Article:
What Everything Could Be
Dan Albergotti
Everything must be better than it really is.
A young couple carelessly makes love
on top of their neatly made bed. They find
one clear moment, and afterward they feel
like they are the only animals on earth,
breathing and staring into each otherís eyes
in silence. Long minutes pass before she says,
I wonder how long Iíll remember this.
He has no answer. Forty years later, she is
dead and the question moot. It must be better.
The ambivalent loons that disappear beneath
the still surface of the lake must invent a world
better than this one in each murky dive,
must become birdfish waving feathered fins
and soaring down toward swimming prey.
Beauty must be a dark world as much as it is
a bright one. Imagine the lines of people
that met in bright sunlight on ancient Attic plains.
Imagine the silence between the lines beforehand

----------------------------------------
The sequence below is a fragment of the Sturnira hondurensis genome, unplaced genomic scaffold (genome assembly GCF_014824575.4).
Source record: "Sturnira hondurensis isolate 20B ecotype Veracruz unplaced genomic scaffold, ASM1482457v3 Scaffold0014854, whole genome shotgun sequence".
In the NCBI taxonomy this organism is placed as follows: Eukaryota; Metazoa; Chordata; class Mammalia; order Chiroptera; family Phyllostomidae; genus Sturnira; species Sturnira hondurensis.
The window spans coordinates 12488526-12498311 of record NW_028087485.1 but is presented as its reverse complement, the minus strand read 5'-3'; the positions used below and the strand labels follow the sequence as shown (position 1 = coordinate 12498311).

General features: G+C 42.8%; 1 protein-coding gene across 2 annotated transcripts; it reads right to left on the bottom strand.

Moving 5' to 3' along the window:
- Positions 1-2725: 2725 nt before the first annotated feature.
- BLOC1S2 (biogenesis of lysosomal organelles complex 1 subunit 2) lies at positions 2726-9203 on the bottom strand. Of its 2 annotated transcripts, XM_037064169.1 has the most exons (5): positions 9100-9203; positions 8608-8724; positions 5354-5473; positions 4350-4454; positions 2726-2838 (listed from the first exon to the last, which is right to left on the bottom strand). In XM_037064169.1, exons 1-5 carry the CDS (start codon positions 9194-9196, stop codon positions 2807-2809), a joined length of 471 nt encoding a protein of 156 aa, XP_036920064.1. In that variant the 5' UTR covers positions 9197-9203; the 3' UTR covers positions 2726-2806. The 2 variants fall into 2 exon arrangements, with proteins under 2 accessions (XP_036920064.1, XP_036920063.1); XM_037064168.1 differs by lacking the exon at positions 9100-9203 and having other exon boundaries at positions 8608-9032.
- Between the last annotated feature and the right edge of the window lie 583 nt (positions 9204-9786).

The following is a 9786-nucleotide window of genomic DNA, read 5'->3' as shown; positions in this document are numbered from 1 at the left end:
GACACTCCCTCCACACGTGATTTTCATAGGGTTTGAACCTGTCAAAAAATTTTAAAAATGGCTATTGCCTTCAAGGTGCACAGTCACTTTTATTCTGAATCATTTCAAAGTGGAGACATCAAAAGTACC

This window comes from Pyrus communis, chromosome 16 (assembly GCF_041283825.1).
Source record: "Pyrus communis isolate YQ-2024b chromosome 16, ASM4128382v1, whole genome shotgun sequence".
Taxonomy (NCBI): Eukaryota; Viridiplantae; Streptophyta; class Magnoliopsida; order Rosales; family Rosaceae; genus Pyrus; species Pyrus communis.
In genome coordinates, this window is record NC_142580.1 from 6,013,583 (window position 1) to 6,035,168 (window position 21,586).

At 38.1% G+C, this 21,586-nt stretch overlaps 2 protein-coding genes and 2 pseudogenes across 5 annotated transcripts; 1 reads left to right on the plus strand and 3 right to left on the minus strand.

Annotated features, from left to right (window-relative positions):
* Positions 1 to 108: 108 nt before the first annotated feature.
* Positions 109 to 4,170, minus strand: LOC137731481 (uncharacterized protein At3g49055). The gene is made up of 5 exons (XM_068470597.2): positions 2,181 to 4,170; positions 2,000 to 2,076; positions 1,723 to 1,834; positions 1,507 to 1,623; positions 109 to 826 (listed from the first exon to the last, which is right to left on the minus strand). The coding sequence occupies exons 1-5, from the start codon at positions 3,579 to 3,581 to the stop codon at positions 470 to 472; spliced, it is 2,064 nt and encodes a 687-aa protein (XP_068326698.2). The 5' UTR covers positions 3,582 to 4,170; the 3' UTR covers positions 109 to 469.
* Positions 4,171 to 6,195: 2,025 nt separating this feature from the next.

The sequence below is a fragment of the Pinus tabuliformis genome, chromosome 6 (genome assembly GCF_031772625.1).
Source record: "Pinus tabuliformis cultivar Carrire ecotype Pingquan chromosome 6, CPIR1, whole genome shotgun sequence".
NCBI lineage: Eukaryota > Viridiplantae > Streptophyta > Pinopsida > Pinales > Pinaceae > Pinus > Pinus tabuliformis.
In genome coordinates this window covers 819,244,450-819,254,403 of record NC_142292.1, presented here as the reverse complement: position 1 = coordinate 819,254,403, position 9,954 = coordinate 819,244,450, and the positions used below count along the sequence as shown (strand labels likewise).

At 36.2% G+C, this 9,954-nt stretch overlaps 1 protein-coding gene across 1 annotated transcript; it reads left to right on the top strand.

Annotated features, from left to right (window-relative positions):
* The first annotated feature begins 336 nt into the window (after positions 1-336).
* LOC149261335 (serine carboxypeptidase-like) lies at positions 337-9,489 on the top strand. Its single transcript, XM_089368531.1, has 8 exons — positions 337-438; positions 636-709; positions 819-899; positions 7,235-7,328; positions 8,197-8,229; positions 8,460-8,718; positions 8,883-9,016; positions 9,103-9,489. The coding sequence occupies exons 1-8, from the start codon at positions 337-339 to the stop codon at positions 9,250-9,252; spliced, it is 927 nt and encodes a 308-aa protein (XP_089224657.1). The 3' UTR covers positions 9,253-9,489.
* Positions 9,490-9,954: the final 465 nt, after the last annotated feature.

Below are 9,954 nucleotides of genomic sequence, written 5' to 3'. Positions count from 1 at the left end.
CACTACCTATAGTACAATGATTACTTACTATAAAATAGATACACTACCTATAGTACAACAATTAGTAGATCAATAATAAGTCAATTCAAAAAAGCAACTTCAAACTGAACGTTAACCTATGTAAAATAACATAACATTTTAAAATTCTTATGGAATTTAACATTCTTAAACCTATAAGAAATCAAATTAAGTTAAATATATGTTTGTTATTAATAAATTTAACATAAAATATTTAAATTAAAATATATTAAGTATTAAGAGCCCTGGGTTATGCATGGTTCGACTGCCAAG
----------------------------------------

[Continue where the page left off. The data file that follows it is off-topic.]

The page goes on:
broken by chattering teeth from each phalanx.
Melancholy may very well inhabit the temple
of Delight, the wild West Wind may sound
the trumpet of a prophecy, and I may be
an organic harp. Yet I continue to grow old.
The music of the spheres may be a great symphony
of unbroken silence: void, more void, a crescendo
of void. The pinpricks of light against the black sky
may be the eyes of cold, distant gods. Somewhere
there must be music. Somewhere the lights must be
going out. When I was nine, I told my mother
how I had struck the devilís head while digging
in our backyard, how I had beaten him back to hell
with the shovelís face. You did? Well, thatís good,
she said, smiling. Then she sent me back outside
to play, to work, to make clouds bloom in the sky,
to watch the ground for sprouting horns and flame.

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